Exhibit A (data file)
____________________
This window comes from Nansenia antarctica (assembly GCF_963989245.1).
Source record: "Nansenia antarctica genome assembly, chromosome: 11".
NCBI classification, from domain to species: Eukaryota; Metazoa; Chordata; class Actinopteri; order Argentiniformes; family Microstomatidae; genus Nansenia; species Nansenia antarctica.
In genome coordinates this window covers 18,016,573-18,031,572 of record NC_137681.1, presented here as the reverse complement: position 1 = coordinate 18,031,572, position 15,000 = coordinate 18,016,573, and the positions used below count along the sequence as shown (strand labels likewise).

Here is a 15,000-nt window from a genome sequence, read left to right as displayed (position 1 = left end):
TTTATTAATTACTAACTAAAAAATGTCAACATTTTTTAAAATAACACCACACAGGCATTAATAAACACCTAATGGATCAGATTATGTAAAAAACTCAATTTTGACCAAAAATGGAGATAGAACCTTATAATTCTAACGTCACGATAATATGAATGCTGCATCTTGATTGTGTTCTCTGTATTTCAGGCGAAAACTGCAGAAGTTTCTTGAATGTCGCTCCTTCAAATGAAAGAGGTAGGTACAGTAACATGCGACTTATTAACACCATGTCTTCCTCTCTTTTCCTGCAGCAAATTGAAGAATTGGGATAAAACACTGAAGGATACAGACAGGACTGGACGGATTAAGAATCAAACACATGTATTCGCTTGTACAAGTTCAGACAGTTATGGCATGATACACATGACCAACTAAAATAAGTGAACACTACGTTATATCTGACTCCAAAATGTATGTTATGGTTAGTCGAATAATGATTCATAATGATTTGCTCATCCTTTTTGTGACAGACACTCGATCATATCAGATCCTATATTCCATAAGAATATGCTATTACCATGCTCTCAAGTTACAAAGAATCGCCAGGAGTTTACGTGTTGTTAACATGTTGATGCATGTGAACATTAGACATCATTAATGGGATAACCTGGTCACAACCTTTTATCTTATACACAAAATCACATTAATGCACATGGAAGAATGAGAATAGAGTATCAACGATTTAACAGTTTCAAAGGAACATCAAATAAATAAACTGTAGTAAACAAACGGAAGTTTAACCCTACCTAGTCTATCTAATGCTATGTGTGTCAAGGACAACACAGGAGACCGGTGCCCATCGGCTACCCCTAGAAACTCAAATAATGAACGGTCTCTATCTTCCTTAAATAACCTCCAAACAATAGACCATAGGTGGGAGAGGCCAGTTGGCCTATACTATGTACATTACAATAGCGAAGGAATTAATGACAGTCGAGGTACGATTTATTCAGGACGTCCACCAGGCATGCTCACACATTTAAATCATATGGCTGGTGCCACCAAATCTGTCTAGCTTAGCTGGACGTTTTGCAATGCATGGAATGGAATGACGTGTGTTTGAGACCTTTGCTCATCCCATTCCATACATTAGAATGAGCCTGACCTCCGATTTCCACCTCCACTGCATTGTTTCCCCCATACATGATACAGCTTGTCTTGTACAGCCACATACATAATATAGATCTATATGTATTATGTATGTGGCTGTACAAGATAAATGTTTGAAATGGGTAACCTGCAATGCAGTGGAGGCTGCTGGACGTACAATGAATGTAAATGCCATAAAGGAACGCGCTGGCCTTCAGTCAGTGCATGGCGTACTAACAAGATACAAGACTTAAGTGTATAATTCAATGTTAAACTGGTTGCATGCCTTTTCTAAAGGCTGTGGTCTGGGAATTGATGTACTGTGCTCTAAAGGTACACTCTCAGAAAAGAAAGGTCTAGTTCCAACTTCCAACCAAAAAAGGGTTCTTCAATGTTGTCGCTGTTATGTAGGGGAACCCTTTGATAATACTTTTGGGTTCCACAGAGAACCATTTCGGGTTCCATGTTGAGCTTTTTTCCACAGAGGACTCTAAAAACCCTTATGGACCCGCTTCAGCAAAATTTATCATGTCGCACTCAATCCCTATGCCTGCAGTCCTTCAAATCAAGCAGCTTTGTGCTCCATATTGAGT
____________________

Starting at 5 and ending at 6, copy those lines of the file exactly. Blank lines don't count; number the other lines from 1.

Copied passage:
Here is a 15,000-nt window from a genome sequence, read left to right as displayed (position 1 = left end):
TTTATTAATTACTAACTAAAAAATGTCAACATTTTTTAAAATAACACCACACAGGCATTAATAAACACCTAATGGATCAGATTATGTAAAAAACTCAATTTTGACCAAAAATGGAGATAGAACCTTATAATTCTAACGTCACGATAATATGAATGCTGCATCTTGATTGTGTTCTCTGTATTTCAGGCGAAAACTGCAGAAGTTTCTTGAATGTCGCTCCTTCAAATGAAAGAGGTAGGTACAGTAACATGCGACTTATTAACACCATGTCTTCCTCTCTTTTCCTGCAGCAAATTGAAGAATTGGGATAAAACACTGAAGGATACAGACAGGACTGGACGGATTAAGAATCAAACACATGTATTCGCTTGTACAAGTTCAGACAGTTATGGCATGATACACATGACCAACTAAAATAAGTGAACACTACGTTATATCTGACTCCAAAATGTATGTTATGGTTAGTCGAATAATGATTCATAATGATTTGCTCATCCTTTTTGTGACAGACACTCGATCATATCAGATCCTATATTCCATAAGAATATGCTATTACCATGCTCTCAAGTTACAAAGAATCGCCAGGAGTTTACGTGTTGTTAACATGTTGATGCATGTGAACATTAGACATCATTAATGGGATAACCTGGTCACAACCTTTTATCTTATACACAAAATCACATTAATGCACATGGAAGAATGAGAATAGAGTATCAACGATTTAACAGTTTCAAAGGAACATCAAATAAATAAACTGTAGTAAACAAACGGAAGTTTAACCCTACCTAGTCTATCTAATGCTATGTGTGTCAAGGACAACACAGGAGACCGGTGCCCATCGGCTACCCCTAGAAACTCAAATAATGAACGGTCTCTATCTTCCTTAAATAACCTCCAAACAATAGACCATAGGTGGGAGAGGCCAGTTGGCCTATACTATGTACATTACAATAGCGAAGGAATTAATGACAGTCGAGGTACGATTTATTCAGGACGTCCACCAGGCATGCTCACACATTTAAATCATATGGCTGGTGCCACCAAATCTGTCTAGCTTAGCTGGACGTTTTGCAATGCATGGAATGGAATGACGTGTGTTTGAGACCTTTGCTCATCCCATTCCATACATTAGAATGAGCCTGACCTCCGATTTCCACCTCCACTGCATTGTTTCCCCCATACATGATACAGCTTGTCTTGTACAGCCACATACATAATATAGATCTATATGTATTATGTATGTGGCTGTACAAGATAAATGTTTGAAATGGGTAACCTGCAATGCAGTGGAGGCTGCTGGACGTACAATGAATGTAAATGCCATAAAGGAACGCGCTGGCCTTCAGTCAGTGCATGGCGTACTAACAAGATACAAGACTTAAGTGTATAATTCAATGTTAAACTGGTTGCATGCCTTTTCTAAAGGCTGTGGTCTGGGAATTGATGTACTGTGCTCTAAAGGTACACTCTCAGAAAAGAAAGGTCTAGTTCCAACTTCCAACCAAAAAAGGGTTCTTCAATGTTGTCGCTGTTATGTAGGGGAACCCTTTGATAATACTTTTGGGTTCCACAGAGAACCATTTCGGGTTCCATGTTGAGCTTTTTTCCACAGAGGACTCTAAAAACCCTTATGGACCCGCTTCAGCAAAATTTATCATGTCGCACTCAATCCCTATGCCTGCAGTCCTTCAAATCAAGCAGCTTTGTGCTCCATATTGAGT